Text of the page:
Bio-optical and remote sensing investigation of phytoplankton community size structure

Colleen Beckmann Mouw, University of Rhode Island


This dissertation examines the optical and ecological role of phytoplankton cell size in the context of chlorophyll concentration and the presence of other optically active constituents. The first study isolates the effect phytoplankton cell size has on varying spectral remote sensing reflectance (Rrs(λ)) through the use of optical and radiative transfer models that are linked in an off-line diagnostic calculation to a global monthly numerical model. Two separate simulations of the optical model were run with cell size-dependent and cell size-independent phytoplankton absorption with all other optical constituents treated identically. The consideration of size-varying phytoplankton absorption resulted in more realistic estimates of remote sensing reflectance at 443 nm (Rrs(443)) and ocean color four-band ratio algorithm chlorophyll concentration ([Chl]). When not considering phytoplankton size effects, normalized Rrs(443) will be underestimated in both the Northern Hemisphere (NH) and Southern Hemisphere (SH) summer and overestimated in the winter months at mid to high latitudes. ^ Phytoplankton cell size distribution (Sf, percent microplankton) is estimated from satellite Rrs(λ) imagery through implementation of a forward optical model look-up-table (LUT) that incorporates the range of absorption and scattering variability in the global ocean. Satellite imagery of [Chl] and absorption due to dissolved and detrital matter at 443 nm (a CDM/NAP(443)) are used to narrow the LUT search space, leaving R rs(λ) to vary only due to Sf. SeaWiFS Rrs is matched with the closest LUT Rrs option and the associated S f is assigned. Thresholds for [Chl] and aCDM/NAP(443) are determined. Global monthly maps of Sf are generated. The spatial and temporal patterns of Sf that emerge validate well with in situ observations. ^ The global monthly maps of Sf for the first ten years of the SeaWiFS mission (September 1997–August 2007) are analyzed with singular value decomposition analysis. [Chl] and Sf can be decoupled spatially and temporally. The NH high latitudes and equator experience more variance due to Sf, while the NH subtropical and SH high latitudes experience greater variability due to [Chi]. A strong El Niño Southern Oscillation response in the equatorial Pacific is more apparent in Sf than [Chl]. ^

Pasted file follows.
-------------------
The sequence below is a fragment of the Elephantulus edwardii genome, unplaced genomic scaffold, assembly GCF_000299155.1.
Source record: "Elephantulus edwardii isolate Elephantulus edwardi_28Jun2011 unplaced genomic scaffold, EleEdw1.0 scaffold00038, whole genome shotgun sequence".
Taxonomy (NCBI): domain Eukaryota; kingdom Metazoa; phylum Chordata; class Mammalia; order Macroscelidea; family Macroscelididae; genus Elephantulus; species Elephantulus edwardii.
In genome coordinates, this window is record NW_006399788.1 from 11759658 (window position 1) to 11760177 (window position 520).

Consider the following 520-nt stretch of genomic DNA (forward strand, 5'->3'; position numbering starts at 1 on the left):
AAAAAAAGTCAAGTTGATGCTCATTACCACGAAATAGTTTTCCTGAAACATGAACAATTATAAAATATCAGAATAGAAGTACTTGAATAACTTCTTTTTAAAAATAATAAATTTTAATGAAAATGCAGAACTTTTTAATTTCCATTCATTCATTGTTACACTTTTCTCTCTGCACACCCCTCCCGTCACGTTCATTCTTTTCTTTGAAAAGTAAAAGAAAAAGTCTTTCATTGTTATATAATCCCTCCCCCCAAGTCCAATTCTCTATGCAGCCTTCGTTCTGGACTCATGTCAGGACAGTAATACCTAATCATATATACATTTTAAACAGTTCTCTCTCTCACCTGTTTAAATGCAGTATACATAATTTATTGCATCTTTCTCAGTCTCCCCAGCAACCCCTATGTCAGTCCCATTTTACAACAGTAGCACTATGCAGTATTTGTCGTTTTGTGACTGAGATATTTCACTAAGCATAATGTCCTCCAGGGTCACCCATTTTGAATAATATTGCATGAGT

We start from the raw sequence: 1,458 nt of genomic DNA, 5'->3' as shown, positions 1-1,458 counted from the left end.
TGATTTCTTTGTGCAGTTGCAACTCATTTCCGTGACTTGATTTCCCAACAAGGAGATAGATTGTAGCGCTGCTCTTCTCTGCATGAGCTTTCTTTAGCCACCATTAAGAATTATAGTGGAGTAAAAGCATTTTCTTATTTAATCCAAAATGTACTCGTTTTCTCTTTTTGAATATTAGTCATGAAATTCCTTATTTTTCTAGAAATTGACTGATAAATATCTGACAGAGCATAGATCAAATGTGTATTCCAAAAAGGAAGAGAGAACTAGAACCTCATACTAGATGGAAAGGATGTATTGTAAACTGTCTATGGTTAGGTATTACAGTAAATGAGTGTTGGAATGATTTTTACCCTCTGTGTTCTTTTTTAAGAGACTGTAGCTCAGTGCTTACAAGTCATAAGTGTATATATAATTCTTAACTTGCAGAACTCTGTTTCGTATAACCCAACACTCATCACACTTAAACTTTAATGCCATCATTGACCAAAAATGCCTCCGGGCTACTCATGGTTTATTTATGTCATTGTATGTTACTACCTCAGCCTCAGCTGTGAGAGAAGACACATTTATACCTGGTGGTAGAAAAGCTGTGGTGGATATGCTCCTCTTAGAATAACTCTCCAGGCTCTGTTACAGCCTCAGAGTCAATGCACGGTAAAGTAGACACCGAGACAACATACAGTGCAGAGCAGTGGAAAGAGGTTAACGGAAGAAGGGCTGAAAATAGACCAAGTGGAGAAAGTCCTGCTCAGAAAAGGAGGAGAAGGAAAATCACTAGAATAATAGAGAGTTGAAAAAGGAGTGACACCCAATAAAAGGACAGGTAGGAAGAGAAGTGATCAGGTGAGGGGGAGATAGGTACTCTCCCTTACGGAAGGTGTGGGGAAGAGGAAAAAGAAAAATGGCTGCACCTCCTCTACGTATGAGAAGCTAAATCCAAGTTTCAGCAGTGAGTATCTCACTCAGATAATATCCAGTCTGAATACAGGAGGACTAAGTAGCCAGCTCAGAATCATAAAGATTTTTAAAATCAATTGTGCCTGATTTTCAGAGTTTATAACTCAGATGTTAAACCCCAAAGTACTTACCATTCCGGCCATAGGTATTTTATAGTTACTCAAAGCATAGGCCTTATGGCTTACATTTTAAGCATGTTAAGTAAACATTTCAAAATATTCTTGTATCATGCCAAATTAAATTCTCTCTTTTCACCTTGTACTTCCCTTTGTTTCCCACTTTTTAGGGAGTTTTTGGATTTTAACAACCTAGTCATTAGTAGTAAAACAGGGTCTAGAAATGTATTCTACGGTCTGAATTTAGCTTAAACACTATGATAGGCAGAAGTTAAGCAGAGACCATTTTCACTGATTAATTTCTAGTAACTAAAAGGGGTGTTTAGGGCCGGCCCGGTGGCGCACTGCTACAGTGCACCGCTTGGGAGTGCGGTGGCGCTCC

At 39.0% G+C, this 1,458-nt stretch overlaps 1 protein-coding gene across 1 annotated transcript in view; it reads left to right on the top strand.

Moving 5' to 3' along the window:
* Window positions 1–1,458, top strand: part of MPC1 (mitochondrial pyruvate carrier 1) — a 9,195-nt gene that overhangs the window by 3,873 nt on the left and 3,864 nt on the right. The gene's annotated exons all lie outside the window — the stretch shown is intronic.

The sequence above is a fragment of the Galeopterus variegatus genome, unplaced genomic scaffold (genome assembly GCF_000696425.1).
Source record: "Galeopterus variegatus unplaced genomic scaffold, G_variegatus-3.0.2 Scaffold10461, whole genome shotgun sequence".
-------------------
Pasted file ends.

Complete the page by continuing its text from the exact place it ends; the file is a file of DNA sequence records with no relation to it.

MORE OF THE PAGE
Subject Area

Biology, Oceanography|Remote Sensing

Recommended Citation

Colleen Beckmann Mouw, "Bio-optical and remote sensing investigation of phytoplankton community size structure" (2009). Dissertations and Master's Theses (Campus Access). Paper AAI3368002.